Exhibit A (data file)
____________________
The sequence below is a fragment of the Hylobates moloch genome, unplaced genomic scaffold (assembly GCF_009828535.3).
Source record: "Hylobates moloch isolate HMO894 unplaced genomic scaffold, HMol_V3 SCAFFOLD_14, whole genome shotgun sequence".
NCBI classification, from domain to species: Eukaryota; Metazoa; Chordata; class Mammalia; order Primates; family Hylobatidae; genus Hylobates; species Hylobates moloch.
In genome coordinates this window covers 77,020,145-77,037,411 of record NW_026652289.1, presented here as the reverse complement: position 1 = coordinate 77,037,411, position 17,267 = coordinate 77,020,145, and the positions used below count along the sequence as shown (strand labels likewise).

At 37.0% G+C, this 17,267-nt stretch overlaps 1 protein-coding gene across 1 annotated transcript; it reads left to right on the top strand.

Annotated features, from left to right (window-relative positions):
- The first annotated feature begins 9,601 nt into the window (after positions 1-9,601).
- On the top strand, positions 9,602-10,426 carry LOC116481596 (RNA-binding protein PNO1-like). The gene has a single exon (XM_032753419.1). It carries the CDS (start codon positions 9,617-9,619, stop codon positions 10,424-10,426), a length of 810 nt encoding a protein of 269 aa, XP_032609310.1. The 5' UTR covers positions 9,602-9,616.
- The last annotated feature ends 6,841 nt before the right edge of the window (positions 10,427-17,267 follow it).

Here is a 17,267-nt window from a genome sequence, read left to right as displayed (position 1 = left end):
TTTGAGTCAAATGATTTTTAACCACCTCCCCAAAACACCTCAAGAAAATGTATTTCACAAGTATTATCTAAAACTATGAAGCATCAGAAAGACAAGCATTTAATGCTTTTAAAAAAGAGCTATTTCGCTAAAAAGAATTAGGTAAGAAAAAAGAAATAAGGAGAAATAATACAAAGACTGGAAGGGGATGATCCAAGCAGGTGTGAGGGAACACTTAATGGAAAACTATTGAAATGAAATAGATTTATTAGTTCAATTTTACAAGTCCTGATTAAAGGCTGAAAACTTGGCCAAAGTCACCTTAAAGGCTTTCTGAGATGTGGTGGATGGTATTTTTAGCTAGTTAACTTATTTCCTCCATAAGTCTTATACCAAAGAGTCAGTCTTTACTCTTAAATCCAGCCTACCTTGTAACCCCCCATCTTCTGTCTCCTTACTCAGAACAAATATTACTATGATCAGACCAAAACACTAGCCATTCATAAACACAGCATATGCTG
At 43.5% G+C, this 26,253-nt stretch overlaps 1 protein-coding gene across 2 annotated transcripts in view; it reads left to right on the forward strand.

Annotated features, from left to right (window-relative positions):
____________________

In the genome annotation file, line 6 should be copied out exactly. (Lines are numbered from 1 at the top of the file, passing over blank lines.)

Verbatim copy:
Annotated features, from left to right (window-relative positions):